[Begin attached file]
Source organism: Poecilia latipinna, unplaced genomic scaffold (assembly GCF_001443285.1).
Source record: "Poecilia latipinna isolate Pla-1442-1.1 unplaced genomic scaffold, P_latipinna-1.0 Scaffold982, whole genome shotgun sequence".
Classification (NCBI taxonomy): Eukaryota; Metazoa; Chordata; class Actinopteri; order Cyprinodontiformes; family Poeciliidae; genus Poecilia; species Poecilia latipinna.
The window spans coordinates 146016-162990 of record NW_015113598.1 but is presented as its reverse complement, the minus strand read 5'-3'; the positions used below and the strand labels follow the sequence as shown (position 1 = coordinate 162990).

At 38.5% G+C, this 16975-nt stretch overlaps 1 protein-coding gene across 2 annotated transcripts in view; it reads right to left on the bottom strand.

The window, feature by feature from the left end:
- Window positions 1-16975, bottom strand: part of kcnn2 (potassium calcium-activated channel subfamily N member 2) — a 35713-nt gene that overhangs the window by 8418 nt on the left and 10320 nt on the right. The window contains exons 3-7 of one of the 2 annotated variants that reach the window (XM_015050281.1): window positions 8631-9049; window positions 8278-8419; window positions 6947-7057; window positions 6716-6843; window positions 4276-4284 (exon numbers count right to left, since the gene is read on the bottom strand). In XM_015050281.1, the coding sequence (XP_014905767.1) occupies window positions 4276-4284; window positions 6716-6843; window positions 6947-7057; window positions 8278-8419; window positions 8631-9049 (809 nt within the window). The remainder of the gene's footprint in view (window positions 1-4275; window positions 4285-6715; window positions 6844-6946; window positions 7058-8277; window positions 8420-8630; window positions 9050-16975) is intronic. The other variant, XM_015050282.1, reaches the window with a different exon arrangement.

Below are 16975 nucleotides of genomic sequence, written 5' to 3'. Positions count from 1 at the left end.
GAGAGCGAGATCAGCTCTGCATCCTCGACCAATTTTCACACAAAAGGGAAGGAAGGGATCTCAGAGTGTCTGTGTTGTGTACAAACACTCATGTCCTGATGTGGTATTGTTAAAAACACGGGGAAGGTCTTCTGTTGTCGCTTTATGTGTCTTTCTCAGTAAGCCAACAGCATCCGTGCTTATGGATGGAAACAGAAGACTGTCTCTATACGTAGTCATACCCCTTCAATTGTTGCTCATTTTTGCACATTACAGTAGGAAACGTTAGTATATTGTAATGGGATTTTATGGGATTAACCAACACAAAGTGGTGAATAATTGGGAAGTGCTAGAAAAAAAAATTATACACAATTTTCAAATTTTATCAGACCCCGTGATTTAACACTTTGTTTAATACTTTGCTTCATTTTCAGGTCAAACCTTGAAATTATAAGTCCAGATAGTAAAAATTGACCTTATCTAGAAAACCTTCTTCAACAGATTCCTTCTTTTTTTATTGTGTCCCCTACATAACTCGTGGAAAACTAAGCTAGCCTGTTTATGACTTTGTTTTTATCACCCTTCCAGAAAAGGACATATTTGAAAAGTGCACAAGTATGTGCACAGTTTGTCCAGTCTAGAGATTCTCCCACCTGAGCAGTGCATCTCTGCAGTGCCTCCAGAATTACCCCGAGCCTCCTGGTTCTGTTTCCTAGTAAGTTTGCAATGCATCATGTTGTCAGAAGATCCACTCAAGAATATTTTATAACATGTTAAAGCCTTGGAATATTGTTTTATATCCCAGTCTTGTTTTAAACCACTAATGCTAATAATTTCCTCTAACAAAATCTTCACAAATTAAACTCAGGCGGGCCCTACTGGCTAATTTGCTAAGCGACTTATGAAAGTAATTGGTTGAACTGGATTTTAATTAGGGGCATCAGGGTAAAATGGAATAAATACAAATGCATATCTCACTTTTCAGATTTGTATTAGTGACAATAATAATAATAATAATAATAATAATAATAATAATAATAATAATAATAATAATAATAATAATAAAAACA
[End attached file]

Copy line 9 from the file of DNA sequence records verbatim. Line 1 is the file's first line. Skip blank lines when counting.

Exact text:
GAGAGCGAGATCAGCTCTGCATCCTCGACCAATTTTCACACAAAAGGGAAGGAAGGGATCTCAGAGTGTCTGTGTTGTGTACAAACACTCATGTCCTGATGTGGTATTGTTAAAAACACGGGGAAGGTCTTCTGTTGTCGCTTTATGTGTCTTTCTCAGTAAGCCAACAGCATCCGTGCTTATGGATGGAAACAGAAGACTGTCTCTATACGTAGTCATACCCCTTCAATTGTTGCTCATTTTTGCACATTACAGTAGGAAACGTTAGTATATTGTAATGGGATTTTATGGGATTAACCAACACAAAGTGGTGAATAATTGGGAAGTGCTAGAAAAAAAAATTATACACAATTTTCAAATTTTATCAGACCCCGTGATTTAACACTTTGTTTAATACTTTGCTTCATTTTCAGGTCAAACCTTGAAATTATAAGTCCAGATAGTAAAAATTGACCTTATCTAGAAAACCTTCTTCAACAGATTCCTTCTTTTTTTATTGTGTCCCCTACATAACTCGTGGAAAACTAAGCTAGCCTGTTTATGACTTTGTTTTTATCACCCTTCCAGAAAAGGACATATTTGAAAAGTGCACAAGTATGTGCACAGTTTGTCCAGTCTAGAGATTCTCCCACCTGAGCAGTGCATCTCTGCAGTGCCTCCAGAATTACCCCGAGCCTCCTGGTTCTGTTTCCTAGTAAGTTTGCAATGCATCATGTTGTCAGAAGATCCACTCAAGAATATTTTATAACATGTTAAAGCCTTGGAATATTGTTTTATATCCCAGTCTTGTTTTAAACCACTAATGCTAATAATTTCCTCTAACAAAATCTTCACAAATTAAACTCAGGCGGGCCCTACTGGCTAATTTGCTAAGCGACTTATGAAAGTAATTGGTTGAACTGGATTTTAATTAGGGGCATCAGGGTAAAATGGAATAAATACAAATGCATATCTCACTTTTCAGATTTGTATTAGTGACAATAATAATAATAATAATAATAATAATAATAATAATAATAATAATAATAATAATAATAATAATAAAAACA